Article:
Pacers: Paul George. The Pacers' other 6-8 swingman besides Granger is an agile defender frequently assigned to point guards, a versatile glue guy who led the team in steals and the starters in three-point accuracy. George also finished second in minutes and total assists, and third in rebounds. At 22, George has already cemented his role as the maneuverable third wheel on the Pacers, as much of a cog as a second star in the construction of a championship-caliber roster. But George's youth fosters inconsistency, especially in the more pressure-packed environment of the postseason. He underachieved against Orlando, converting just 2-of-17 three-pointers after making 38.5 percent in the regular season. He'll be matched up with Wade, where his quickness, length, on-ball defense and ability to get back in transition will all be sorely tested. George has the raw ability to hold his own, but he could also be outfoxed. If he keeps his confidence, stays out of foul trouble and hits his three-pointers, Indiana is in business.
The unparalleled one-two punch of James and Wade stamps Miami as the inevitable favorite against a Pacers team that is long and deep with emerging talent, but is about to play just its third playoff series in the past six years. After faltering some down the stretch, due mostly to lousy perimeter shooting by their role players, the Heat used the five-game conquest of the Knicks to get Mario Chalmers (41.7 percent behind the arc) and Mike Miller (39.3) back in a groove (although Shane Battier, at 31.8 percent, is still in the doldrums). If Miami continues to knock down the long ball after a drive-and-kick by the two stars, it is almost impossible to beat.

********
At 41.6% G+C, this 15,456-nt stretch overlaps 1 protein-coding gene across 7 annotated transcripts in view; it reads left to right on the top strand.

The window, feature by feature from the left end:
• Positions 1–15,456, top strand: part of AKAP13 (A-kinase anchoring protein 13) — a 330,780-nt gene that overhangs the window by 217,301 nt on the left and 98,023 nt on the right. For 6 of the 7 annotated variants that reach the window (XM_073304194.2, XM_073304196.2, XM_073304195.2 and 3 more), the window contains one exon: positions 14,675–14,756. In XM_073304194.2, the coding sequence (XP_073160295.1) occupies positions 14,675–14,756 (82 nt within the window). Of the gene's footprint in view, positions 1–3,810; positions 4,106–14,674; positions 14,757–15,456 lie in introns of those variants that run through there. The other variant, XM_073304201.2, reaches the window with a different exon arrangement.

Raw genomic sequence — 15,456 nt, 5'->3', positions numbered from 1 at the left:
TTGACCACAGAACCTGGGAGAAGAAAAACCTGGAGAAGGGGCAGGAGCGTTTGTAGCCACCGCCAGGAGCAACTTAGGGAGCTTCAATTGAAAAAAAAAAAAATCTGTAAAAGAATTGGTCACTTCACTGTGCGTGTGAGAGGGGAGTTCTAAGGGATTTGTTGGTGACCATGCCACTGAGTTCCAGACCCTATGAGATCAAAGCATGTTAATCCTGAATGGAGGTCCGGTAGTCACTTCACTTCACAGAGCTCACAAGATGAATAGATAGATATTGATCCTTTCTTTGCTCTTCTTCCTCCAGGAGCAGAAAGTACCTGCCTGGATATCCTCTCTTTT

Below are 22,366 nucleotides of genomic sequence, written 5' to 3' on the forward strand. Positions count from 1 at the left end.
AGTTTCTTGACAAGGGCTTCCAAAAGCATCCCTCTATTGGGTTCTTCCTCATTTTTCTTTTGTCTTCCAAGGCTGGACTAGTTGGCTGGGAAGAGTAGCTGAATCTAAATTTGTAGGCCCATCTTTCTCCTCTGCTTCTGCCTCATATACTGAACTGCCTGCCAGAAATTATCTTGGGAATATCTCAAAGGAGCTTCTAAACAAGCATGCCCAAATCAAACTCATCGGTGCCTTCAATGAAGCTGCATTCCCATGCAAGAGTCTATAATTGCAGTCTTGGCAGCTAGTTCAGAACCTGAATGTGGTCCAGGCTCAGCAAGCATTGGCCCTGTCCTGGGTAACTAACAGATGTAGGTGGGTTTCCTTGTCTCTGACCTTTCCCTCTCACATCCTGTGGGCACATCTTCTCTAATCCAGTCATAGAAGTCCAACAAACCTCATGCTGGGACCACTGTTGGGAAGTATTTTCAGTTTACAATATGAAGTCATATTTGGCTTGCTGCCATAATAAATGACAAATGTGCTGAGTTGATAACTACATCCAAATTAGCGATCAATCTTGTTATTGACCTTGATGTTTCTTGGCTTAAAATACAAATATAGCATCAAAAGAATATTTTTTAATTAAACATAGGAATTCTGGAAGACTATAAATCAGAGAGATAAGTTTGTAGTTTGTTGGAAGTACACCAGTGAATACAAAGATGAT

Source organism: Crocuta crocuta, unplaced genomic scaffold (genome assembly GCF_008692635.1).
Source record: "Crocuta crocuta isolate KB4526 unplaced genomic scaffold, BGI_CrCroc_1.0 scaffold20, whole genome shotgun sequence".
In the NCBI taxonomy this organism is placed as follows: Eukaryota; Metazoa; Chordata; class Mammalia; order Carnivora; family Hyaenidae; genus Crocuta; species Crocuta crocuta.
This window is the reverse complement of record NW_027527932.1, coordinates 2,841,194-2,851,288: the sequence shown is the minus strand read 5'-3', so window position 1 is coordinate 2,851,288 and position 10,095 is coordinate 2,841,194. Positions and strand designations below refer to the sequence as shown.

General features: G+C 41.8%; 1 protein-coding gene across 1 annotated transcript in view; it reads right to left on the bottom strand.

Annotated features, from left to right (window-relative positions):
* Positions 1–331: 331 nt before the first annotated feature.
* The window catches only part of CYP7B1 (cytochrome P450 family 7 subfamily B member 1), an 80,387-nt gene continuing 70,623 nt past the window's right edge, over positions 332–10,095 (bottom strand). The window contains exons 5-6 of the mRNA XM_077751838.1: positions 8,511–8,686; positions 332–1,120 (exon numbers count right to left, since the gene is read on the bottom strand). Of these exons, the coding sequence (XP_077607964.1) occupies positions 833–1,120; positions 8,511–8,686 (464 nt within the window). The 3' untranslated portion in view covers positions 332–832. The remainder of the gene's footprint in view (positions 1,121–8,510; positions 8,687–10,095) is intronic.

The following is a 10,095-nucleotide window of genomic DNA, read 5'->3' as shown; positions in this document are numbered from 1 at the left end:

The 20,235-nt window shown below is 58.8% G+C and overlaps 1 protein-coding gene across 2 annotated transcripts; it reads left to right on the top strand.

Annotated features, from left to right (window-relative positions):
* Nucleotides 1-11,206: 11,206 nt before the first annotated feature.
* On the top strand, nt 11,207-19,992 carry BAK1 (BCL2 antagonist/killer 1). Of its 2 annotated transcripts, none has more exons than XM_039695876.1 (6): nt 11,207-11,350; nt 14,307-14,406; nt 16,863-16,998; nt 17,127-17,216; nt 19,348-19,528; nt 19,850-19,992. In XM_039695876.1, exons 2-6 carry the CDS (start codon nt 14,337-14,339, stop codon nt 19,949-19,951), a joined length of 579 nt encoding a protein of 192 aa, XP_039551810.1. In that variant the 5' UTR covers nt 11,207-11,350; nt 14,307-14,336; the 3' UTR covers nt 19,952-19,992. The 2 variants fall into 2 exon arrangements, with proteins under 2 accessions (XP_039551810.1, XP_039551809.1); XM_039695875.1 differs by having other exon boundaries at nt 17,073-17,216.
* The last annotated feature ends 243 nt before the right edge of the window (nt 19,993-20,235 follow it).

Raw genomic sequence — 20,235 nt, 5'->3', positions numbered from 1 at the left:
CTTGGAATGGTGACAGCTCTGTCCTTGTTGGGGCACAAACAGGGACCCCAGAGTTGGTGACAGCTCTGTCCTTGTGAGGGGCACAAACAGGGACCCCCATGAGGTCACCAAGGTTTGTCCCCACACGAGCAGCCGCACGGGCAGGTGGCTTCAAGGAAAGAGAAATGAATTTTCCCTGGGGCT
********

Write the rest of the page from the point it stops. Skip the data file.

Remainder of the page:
That said, the Heat should be concerned with the Pacers' depth -- the odds of a role player's turning into an "unlikely hero" are probably higher with Indiana than any other team. George Hill graduated from the School of Popovich, had three years of playoff experience in San Antonio and doesn't back down from big moments. Leandro Barbosa is a streaky shooter who hit 42.4 percent of his three-pointers after coming over from Toronto in a trade, and logged 64 playoff games in five postseasons with Phoenix. Hansbrough, a bull in a china shop, got to the free-throw line 30 times in 90 total minutes this season in the four games against a Heat team that isn't that comfortable mucking it up in the paint. And Darren Collison, only recently supplanted by Hill as the starter at point guard, had 23 assists and one turnover in the first round against the Magic. Throw in West's steadfast leadership, Hibbert's length and the 6-8 wings, and the Pacers are loaded. Just not yet ready to triumph over LeBron and the Heat. Heat in six.